Sometimes the difficulty involves learning or physical disabilities. Such situations can be very challenging.  I recently did a Teaching Village post about a student with real disabilities.  After feeling despair, I embraced the challenge and researched his problem. I learned how to keep his attention for longer periods, learned that keeping him busy with a variety of activities was key, and was honest with the other students and asked for their help. I treated him with respect, and didn’t patronize him while still keeping his difference in mind. It worked. That student with difficulties wound up socializing, being accepted, doing group work, and most importantly, learning.

Right now it is my beginner adult students who are difficult. They want to learn fast, have difficulty with sounds and are L1 dependant. I’ve been working on building their self-confidence as language learners, suggesting ways to fit extra practice into their busy lives, and helping them find immediate uses for English.  I talked to one especially difficult student a few times after class, learned about his interests and together we discovered a source for articles in his field that he could understand. He’s been writing reviews of those in English. He stopped complaining and now never misses a class. He is my biggest victory this semester – the one that makes the hard work worth it.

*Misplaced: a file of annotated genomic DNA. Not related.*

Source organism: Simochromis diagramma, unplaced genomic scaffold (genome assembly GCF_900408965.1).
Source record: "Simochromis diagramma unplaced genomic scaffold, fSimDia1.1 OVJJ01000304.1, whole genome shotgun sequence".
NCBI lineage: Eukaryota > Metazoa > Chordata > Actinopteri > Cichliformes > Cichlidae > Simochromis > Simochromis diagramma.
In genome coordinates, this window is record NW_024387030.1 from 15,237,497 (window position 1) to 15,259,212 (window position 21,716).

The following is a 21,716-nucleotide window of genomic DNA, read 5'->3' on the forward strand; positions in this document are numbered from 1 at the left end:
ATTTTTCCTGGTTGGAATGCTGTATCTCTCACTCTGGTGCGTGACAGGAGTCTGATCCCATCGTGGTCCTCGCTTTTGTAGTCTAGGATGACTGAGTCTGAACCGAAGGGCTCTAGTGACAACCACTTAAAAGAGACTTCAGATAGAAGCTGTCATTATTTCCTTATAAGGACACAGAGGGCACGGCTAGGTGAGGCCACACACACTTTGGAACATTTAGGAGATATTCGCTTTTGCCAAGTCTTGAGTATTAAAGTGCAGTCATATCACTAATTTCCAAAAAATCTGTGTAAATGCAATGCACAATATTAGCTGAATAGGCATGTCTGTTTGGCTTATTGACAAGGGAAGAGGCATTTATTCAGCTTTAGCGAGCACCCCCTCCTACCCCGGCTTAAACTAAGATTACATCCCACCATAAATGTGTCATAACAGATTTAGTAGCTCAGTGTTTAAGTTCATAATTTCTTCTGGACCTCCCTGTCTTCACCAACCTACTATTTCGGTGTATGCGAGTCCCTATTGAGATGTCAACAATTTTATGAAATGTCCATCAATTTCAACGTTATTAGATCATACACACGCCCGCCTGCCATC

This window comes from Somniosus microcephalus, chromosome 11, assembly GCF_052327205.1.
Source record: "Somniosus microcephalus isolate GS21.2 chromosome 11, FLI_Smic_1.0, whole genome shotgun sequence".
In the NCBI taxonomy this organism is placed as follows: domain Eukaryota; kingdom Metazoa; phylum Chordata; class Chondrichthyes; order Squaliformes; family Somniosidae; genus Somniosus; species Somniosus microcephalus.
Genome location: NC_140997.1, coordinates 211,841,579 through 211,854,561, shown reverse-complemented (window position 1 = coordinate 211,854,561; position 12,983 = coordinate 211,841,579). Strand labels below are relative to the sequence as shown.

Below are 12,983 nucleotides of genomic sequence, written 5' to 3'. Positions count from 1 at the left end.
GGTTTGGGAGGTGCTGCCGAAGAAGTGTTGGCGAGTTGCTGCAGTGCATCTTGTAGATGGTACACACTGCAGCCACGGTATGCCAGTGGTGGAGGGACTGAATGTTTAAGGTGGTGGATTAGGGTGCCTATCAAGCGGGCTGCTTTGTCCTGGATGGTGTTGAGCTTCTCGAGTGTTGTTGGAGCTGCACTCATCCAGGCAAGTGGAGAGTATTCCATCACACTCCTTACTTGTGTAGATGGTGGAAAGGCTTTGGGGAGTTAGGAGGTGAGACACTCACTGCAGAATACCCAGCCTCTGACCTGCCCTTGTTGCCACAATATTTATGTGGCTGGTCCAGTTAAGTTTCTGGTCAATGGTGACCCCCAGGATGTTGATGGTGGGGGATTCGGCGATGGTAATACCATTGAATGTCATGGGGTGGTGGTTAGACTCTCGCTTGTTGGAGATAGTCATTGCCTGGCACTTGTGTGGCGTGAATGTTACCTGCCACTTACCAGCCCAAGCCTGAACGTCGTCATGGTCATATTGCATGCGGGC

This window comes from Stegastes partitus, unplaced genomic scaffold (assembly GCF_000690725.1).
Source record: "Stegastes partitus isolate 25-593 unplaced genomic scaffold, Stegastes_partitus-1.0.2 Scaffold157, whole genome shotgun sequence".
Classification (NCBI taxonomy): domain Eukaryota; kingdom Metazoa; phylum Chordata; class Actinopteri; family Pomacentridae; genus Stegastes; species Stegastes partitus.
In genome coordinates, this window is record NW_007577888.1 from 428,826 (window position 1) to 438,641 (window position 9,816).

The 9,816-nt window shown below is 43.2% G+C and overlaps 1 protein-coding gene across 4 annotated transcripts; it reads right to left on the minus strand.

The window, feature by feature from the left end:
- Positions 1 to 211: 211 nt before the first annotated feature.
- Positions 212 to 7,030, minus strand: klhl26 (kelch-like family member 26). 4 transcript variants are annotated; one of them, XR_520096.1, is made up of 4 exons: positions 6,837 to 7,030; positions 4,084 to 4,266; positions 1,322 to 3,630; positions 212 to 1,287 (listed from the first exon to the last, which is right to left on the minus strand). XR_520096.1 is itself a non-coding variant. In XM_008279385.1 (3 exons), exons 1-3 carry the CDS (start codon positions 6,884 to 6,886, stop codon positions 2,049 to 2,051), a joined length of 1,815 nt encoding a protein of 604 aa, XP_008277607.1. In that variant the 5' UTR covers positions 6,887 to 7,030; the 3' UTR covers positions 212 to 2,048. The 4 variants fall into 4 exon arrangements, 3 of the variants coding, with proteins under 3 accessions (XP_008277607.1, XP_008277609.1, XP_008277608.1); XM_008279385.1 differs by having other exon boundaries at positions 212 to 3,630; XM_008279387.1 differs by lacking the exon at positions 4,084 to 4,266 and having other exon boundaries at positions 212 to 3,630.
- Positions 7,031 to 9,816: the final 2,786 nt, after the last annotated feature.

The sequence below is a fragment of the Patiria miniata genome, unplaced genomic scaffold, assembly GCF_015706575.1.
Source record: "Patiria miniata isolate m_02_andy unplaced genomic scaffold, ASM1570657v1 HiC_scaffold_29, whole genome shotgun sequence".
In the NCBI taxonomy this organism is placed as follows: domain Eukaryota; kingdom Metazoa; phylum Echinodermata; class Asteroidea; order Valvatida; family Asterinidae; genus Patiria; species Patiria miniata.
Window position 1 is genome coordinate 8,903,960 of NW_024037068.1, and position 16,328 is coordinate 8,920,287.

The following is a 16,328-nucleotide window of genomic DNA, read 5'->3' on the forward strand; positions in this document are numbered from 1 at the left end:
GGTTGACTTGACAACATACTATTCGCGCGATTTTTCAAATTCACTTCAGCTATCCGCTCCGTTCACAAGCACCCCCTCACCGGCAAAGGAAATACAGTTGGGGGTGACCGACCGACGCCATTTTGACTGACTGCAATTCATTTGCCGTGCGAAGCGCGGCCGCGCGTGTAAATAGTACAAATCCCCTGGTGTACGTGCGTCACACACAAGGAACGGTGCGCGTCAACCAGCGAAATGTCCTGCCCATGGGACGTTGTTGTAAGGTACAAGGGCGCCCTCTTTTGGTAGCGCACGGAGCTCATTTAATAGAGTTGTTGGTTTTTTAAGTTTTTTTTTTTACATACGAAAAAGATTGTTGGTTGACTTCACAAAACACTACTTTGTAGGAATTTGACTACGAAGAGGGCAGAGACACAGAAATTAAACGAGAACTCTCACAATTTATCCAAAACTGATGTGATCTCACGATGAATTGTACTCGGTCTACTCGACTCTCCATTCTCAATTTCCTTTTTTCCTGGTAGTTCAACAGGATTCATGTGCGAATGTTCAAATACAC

Still, things don’t always work. In addition to success stories, I have many where I wasn’t successful. There’s nothing wrong about that. We can’t expect to be perfect, or to always win, but we can’t stop trying. To overcome difficult we have to really want and try to understand it.

Difficult and different have the same root. Sometimes difficult only means different, and if that is the case we have to look at it differently. RISE to the challenge. It’s the only way to do it.